So, here we are, just over a month on the other side of the winter solstice and 2 of the Barred Plymouth Rocks have come into lay. With the days getting noticeably longer I’m hopeful the other 3 hens will come back into lay soon. Since we don’t provide supplemental light we are dependent on the natural sunlight to trigger laying in the hens.
Some of the main takeaways chicken-keeping has taught me thus far are:
- Chicken math is real – you can’t have just 1… or 2… or 10 chickens… you will ALWAYS want more
- Chickens are one of the easiest animals to keep – they have pretty basic needs and don’t require much input from humans to thrive
- Chickens are practical – while I find it economically impractical to keep chickens for eggs alone and I have absolutely no desire to have any non-working pets/animals here, chickens are truly an ideal animal to keep given the amount of input required and their ultimate output. If you use chickens for eggs, meat, and to work in your garden/regenerate soil it’s easy to see how they can, at a minimum, be a zero-sum addition to a homestead or urban backyard – but at best, they are an integral piece to a harmonious and productive homestead or urban backyard.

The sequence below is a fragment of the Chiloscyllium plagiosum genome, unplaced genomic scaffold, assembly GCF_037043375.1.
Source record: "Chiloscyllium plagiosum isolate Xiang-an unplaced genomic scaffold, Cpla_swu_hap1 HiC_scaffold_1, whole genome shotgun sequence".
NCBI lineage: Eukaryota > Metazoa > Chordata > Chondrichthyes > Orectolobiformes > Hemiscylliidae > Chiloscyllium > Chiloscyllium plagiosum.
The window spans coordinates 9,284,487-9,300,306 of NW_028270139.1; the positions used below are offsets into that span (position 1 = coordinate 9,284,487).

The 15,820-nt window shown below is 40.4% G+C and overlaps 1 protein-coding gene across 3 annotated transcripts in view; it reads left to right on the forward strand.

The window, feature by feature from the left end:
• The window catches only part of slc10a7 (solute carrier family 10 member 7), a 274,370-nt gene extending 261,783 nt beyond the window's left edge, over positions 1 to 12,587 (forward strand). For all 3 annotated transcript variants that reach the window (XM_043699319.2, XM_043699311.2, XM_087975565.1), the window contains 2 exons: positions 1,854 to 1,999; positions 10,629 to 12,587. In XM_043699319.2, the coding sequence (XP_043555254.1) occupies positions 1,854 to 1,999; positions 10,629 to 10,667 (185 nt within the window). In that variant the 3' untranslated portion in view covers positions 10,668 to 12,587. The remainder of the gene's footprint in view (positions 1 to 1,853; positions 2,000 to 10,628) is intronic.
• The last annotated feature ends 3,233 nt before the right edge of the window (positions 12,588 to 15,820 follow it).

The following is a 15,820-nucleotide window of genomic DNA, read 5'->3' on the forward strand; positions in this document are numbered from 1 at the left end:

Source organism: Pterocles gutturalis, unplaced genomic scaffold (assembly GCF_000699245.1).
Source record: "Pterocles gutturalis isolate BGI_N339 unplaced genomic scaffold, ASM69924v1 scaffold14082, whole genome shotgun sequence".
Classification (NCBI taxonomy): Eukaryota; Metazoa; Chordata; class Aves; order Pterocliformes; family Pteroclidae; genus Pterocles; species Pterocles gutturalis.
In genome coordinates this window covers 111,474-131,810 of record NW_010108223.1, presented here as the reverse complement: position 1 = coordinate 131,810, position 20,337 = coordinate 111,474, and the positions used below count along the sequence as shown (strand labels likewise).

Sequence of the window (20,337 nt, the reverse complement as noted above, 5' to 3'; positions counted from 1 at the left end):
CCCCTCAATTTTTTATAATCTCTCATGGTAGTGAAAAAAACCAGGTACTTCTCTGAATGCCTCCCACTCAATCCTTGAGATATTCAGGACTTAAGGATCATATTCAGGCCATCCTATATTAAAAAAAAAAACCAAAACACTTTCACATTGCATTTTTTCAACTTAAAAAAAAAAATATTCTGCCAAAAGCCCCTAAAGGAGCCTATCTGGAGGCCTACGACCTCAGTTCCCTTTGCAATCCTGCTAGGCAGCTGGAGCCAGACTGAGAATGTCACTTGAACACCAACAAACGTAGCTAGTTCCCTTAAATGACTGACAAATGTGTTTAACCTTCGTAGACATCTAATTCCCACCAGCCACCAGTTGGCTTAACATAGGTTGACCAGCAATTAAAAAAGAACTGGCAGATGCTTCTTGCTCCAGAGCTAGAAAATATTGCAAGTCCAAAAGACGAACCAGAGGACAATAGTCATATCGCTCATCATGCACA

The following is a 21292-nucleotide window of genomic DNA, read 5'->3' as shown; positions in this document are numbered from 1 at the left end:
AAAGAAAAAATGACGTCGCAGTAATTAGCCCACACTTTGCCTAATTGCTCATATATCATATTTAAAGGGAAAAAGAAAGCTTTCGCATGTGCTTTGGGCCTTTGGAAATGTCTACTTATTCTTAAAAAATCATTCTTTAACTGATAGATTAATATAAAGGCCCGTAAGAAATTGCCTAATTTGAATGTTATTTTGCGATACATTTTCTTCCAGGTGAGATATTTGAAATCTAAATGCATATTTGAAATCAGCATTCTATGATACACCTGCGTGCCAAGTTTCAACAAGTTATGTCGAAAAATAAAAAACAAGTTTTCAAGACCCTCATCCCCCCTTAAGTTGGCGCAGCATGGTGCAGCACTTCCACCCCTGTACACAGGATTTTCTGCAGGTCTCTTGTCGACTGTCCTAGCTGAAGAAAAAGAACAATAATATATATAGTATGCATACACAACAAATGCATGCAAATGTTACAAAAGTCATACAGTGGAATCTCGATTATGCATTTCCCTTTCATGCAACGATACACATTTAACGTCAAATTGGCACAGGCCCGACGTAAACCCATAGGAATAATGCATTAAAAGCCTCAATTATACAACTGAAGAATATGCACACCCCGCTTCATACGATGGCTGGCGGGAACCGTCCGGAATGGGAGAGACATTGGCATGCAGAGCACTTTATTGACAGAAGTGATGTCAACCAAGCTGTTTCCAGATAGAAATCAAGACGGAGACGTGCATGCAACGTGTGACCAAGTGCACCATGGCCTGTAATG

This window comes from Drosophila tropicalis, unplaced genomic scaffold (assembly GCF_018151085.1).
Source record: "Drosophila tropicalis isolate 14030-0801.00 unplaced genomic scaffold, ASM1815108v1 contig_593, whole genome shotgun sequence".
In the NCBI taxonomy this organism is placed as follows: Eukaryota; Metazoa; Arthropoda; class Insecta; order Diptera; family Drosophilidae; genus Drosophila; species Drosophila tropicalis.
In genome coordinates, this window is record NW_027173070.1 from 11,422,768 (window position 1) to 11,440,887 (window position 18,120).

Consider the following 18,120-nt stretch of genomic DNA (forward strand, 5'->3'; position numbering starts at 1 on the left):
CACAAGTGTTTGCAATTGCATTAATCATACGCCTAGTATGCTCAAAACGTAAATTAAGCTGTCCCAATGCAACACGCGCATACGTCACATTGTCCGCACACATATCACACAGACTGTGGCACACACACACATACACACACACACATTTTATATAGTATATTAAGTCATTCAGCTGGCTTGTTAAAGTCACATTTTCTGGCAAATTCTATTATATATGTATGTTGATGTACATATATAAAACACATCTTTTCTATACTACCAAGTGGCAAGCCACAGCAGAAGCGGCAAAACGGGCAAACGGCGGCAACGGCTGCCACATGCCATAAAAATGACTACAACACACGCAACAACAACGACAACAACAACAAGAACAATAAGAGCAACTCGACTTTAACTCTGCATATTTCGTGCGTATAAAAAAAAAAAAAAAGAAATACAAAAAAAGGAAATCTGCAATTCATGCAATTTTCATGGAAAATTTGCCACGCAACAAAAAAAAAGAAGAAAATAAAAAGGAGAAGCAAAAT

- Chickens are a gateway animal – once you get the hang of keeping chickens other barnyard type animals are not far behind! This year we’ll be adding ducks, quail and (hopefully) a rabbit or two to our homestead. I’m still toying with the idea of getting some goats but we’ll see how things go this spring 😉
- Chickens have memories – on the days chickens were going to be processed I would keep the coop closed and then enter to gather the chickens one by one. Of course, the chickens were all well aware this was not the usual routine and were, understandably, anxious and flighty whenever I would enter the coop. The last time we processed birds was back in the beginning of November and it’s taken almost 3 full months for me to gain the confidence back of the 5 remaining hens we’ve kept over the winter. When I would first enter the coop after processing day it would be a flurry of feathers and squawks. Now, the girls are more calm when I enter and don’t always shy away from me. This has definitely taught me that when I attempt raising meat birds for the first time this year I will be keeping them in a separate chicken tractor so that they don’t become part of the pecking order in the coop and thus missed when they’re gone. I truly believe that it’s part of our duty as the care givers for these animals to do our best to ensure their lives are as free from stress as possible; that means giving the chickens safe housing, proper feed and water, and the freedom to just be chickens.